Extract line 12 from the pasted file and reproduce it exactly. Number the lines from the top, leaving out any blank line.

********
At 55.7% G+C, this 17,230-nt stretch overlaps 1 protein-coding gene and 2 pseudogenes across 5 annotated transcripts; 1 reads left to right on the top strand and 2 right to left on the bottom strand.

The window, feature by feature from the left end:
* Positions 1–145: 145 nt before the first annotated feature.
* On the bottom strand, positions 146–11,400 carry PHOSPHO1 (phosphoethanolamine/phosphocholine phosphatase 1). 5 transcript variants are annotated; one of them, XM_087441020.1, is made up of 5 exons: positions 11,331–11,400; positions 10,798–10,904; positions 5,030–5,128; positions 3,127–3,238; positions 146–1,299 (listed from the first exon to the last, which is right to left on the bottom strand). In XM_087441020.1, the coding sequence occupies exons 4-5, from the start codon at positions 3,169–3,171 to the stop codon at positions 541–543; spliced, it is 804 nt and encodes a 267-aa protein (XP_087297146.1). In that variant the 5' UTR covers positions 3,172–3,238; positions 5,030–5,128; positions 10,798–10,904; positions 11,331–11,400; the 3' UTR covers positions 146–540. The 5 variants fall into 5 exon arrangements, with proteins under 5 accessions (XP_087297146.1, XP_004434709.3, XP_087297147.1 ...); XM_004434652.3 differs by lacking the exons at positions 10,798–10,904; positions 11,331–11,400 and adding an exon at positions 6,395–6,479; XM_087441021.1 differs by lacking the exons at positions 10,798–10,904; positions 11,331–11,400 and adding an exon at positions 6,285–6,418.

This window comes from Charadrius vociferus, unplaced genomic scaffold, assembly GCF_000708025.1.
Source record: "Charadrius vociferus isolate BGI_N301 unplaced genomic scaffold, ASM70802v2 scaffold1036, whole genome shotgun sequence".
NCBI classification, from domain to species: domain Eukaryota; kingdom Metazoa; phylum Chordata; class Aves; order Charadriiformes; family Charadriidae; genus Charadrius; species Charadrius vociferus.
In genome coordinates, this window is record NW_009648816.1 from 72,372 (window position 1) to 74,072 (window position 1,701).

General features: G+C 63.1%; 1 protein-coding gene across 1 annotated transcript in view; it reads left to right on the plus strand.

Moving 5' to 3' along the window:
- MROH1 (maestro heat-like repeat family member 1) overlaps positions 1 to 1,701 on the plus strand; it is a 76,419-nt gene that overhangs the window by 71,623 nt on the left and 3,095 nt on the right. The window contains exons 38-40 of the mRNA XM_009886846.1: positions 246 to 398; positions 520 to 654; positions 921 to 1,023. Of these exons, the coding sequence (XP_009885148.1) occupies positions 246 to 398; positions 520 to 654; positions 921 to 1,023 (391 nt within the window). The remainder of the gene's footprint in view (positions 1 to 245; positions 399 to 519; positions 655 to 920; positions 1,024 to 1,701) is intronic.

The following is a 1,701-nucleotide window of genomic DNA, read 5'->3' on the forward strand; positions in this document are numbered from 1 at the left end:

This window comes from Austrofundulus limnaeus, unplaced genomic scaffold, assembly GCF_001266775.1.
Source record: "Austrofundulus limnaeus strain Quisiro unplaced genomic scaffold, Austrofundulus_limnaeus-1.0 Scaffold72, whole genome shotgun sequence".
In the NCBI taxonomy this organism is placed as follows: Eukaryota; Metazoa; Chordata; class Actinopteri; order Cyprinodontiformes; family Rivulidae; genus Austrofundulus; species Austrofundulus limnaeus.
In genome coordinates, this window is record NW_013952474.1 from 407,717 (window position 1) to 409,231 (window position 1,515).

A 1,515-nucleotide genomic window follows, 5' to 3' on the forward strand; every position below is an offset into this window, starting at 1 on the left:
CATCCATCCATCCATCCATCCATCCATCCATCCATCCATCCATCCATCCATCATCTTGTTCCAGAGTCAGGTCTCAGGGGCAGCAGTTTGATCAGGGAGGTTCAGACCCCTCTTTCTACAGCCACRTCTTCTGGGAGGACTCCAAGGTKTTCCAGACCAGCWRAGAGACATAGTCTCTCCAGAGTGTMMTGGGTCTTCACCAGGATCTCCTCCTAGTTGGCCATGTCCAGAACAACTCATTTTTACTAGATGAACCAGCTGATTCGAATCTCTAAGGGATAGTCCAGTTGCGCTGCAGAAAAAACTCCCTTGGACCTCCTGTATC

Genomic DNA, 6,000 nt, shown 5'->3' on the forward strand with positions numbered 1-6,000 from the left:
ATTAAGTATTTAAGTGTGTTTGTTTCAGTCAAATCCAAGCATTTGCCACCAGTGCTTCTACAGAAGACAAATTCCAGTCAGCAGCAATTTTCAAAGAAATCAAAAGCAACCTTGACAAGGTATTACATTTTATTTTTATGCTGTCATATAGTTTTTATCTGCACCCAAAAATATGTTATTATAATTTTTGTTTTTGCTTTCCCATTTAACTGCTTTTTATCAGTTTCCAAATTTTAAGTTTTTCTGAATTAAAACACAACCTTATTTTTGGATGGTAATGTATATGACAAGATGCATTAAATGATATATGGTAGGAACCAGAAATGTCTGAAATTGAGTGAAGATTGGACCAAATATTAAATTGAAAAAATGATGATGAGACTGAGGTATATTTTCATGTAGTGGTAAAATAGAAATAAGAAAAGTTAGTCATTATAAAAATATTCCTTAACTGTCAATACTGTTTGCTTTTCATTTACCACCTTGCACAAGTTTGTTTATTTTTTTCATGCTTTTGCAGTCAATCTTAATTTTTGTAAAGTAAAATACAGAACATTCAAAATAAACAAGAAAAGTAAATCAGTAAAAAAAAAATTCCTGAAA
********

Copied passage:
The following is a 1,701-nucleotide window of genomic DNA, read 5'->3' on the forward strand; positions in this document are numbered from 1 at the left end: